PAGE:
I feel like I mention it so often you don’t need the link, but for instructions on how to make a roux, check it out in Fish Pie.  Heat butter on medium in a heavy-bottom saucepan, add flour a bit at a time once the butter has melted completely, whisk until thickened and bubbly.  Now add the milk all at once and whisk until combined, smooth, and thick.  At this point add 3 cups of beef broth, 1 cup at a time, and whisk until thick and smooth.  Once that mixture is ready dump all the beef and remaining liquid from your meat into the sauce.  Be careful.  Since everything is hot you don’t want to get splashed and burned.  Add the vegetables, herbs, and more salt and pepper to taste.  Add another cup of beef broth and stir until homogeneous.  Bring liquid to a boil and then lower to a gentle simmer for 20-30 minutes, or until the vegetables are soft and cooked through.  Serve and be delighted!  P.S. this recipe goes really well with Becky’s Rolls.

close up

Link’s Prime Meat Stew

    • Rock Salt
    • Hylian Rice
    • Hearty Blueshell Snail or any Porgy

Prime Meat Stew

  • Servings: 8-10
  • Difficulty: moderate
  • Print

Roast beef stew with carrots, celery, and potatoes


  • 2 pounds chuck, rump, or other stew roast
  • 6 celery stalks
  • 5 medium carrots
  • 4 medium potatoes, any variety
  • 1 tablespoon dried oregano or 2 tablespoons fresh oregano
  • 1 tablespoon dried thyme, or 2 tablespoons fresh thyme
  • 1 medium onion
  • 8-10 cups beef broth
  • 1 cup milk
  • 3 tablespoons butter
  • 1/4 cup flour, plus 3-4 tablespoons for dredging
  • 2-3 tablespoons vegetable or canola oil
  • salt to taste
  • pepper to taste


  1. Cut the roast into 1 inch square cubes
  2. Add the 3-4 tablspoons dredging flour, about 1/2 teaspoon salt, and 1/4 teaspoon pepper to the cubes and roll them around to completely coat each one.
  3. Add oil to the bottom of a heavy-bottom pan. Heat the oil on medium high.
  4. Add the dredged meat, one handful at a time, first shaking off the excess flour. Continue until all meat has been added.
  5. Stir continuously with a plastic or wood spatula until all the beef is browned.
  6. Remove the fond by adding 2-3 tablespoons beef broth to the pan and remove the fond by scraping. Repeat until all the fond has been removed.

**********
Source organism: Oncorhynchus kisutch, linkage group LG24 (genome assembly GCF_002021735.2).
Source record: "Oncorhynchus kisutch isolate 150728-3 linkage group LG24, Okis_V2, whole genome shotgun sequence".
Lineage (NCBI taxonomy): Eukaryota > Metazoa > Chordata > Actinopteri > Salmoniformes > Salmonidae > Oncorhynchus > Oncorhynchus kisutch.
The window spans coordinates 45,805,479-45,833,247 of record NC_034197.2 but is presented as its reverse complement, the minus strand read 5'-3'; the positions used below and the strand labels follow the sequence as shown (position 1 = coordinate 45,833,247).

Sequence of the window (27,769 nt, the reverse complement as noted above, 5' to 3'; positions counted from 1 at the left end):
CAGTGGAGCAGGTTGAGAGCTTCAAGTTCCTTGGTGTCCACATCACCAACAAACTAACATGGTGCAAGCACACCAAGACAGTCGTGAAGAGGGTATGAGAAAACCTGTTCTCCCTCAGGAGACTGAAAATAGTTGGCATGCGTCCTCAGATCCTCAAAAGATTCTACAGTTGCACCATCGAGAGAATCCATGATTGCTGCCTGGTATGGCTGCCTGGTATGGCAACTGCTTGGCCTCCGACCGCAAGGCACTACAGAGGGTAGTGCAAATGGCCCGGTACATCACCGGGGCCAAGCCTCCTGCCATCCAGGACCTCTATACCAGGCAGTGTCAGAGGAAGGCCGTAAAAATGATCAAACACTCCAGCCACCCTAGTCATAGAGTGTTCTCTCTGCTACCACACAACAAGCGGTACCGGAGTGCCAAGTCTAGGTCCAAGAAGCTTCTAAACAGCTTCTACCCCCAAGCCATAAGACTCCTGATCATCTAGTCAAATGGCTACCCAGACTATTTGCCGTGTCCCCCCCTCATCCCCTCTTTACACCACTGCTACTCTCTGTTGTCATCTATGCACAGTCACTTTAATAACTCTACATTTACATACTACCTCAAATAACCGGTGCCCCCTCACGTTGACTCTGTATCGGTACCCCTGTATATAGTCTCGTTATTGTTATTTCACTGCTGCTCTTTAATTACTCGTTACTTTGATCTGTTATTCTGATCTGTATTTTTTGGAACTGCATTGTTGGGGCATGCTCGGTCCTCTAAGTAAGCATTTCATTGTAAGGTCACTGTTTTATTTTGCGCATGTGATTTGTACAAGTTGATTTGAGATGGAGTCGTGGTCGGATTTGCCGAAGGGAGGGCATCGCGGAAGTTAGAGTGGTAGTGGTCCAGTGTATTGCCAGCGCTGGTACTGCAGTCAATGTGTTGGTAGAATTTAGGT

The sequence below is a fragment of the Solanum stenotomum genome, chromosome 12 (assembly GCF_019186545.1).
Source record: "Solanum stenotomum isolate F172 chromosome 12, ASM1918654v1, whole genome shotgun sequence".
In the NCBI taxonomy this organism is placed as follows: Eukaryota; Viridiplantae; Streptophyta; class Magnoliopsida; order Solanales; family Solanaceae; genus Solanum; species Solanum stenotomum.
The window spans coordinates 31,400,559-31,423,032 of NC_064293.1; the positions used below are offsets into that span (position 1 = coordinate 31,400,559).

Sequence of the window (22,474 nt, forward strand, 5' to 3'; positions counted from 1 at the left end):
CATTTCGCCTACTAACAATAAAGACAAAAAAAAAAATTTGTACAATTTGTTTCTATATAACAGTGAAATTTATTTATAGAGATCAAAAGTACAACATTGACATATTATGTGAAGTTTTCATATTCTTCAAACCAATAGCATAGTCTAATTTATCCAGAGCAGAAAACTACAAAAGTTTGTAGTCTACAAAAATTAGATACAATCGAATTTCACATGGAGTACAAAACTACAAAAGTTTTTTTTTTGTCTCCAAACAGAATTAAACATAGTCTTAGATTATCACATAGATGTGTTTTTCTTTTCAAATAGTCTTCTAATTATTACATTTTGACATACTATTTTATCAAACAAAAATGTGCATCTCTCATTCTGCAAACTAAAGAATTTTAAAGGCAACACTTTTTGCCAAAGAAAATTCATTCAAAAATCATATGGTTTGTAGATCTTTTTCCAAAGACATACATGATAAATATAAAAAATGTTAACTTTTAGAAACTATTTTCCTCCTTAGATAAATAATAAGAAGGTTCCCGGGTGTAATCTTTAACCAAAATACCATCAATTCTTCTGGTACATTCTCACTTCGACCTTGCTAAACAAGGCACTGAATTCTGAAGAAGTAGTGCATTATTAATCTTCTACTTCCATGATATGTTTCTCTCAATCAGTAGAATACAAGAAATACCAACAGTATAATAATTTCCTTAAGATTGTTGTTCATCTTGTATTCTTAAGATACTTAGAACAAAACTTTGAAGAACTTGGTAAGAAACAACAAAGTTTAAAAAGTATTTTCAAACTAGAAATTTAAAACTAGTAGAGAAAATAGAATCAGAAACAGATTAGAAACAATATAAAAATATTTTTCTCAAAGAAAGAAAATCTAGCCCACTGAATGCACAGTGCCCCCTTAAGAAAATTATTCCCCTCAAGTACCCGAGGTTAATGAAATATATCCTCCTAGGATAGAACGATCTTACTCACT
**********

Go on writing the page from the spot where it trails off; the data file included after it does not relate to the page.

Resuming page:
7. Add 2-3 cups of water, until the beef is barely covered, and bring to a boil.  Once it’s boiling, lower the heat to a rolling simmer, cover, and allow to simmer for an hour.  During this hour make sure you check at least every 10 minutes to stir the meat. If the broth level is getting low simply add more.
  8. While the meat is cooking cut up the carrots, onion, and celery into large, bite-sized pieces. If you’re using fresh herbs strip them from the stalks and mince. Dice the potatoes when the meat has stewed for nearly the entire hour to prevent oxidation.
  9. Heat, on medium, a large 6-7 quart heavy-bottom dutch oven or pot. Add the butter.
  10. Once the butter is melted and bubbling, add half the flour and whisk continuously until it’s completely incorporated and thick. Add the remainder of the flour and repeat until combined and bubbling slightly.
  11. Add the milk to the flour mixture and stir until homogeneous and thickened. Add 3 cups of beef broth, 1 cup at a time, and whisk until thick and smooth between each addition.
  12. Once the sauce is ready add all the meat and the braising liquid to the sauce. Stir until combined.
  13. Add the vegetables, herbs, and salt and pepper to taste to the stew and stir to combine. If there isn’t enough liquid to cover the vegetables add the remainder of the broth and stir until combined.
  14. Bring stew to a boil and lower to a gentle simmer for 20-30 minutes, or until the vegetables are soft and cooked through.  Serve and be delighted!

5 thoughts on “Prime Meat Stew

  1. Ooh, love the addition of gifs. There’s something so soothing and mesmerizing about them… Seems like that butcher really should have given you a heads up about the roast…but at least the result was lovely?

    Liked by 1 person

    1. He really should have! But I gotta say, it was some of the most delicious, tender roast I’ve ever had my entire life. So pros and cons all around. I really like gifs, too. I feel like cooking blogs could always use more of them!